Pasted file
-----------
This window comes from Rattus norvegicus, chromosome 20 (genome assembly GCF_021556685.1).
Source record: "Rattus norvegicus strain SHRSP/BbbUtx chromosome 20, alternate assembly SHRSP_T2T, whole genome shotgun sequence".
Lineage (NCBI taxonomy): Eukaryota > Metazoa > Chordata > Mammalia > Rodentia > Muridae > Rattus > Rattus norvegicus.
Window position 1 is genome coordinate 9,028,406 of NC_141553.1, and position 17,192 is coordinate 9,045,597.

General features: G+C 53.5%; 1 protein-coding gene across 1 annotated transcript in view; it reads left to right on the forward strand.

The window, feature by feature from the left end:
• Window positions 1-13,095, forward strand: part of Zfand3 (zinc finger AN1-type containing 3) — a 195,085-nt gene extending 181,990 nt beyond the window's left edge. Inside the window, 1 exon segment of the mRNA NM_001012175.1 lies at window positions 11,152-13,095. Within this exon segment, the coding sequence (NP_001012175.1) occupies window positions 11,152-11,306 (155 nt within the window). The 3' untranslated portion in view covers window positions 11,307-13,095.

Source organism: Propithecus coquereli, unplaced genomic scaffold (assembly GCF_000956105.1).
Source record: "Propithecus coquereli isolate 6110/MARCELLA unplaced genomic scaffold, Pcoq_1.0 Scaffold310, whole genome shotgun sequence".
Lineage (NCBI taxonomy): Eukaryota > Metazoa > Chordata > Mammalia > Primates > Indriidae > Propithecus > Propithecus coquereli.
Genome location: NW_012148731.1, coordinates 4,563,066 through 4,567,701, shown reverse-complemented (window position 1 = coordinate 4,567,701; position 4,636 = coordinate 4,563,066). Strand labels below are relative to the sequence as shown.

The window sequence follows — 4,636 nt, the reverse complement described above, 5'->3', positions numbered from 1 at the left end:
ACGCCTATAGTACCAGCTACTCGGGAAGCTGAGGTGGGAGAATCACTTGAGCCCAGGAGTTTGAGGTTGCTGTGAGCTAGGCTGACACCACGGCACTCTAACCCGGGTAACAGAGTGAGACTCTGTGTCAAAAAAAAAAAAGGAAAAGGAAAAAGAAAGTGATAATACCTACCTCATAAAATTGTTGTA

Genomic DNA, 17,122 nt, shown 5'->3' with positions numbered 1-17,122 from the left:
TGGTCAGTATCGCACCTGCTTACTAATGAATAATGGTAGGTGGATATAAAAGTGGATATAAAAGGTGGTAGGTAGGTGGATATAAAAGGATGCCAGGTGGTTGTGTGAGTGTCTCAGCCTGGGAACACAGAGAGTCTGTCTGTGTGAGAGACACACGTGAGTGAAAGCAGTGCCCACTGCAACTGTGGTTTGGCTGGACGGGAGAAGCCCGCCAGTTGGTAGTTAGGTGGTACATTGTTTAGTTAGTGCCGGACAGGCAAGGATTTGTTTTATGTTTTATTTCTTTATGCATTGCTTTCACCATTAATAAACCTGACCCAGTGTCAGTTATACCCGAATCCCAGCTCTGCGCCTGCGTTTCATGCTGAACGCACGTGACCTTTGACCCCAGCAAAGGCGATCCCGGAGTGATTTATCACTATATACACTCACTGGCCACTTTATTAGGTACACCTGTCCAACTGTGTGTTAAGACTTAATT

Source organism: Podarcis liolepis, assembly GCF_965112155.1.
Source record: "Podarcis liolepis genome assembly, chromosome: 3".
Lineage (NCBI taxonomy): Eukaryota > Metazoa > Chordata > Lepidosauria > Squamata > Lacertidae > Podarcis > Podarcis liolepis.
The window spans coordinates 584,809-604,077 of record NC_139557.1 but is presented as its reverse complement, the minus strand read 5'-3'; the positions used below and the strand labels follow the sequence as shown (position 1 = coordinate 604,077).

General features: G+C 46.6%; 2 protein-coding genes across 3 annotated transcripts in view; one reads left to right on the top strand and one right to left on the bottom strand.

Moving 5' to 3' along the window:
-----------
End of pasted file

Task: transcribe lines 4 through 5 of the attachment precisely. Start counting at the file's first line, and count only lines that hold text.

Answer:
Window position 1 is genome coordinate 9,028,406 of NC_141553.1, and position 17,192 is coordinate 9,045,597.

General features: G+C 53.5%; 1 protein-coding gene across 1 annotated transcript in view; it reads left to right on the forward strand.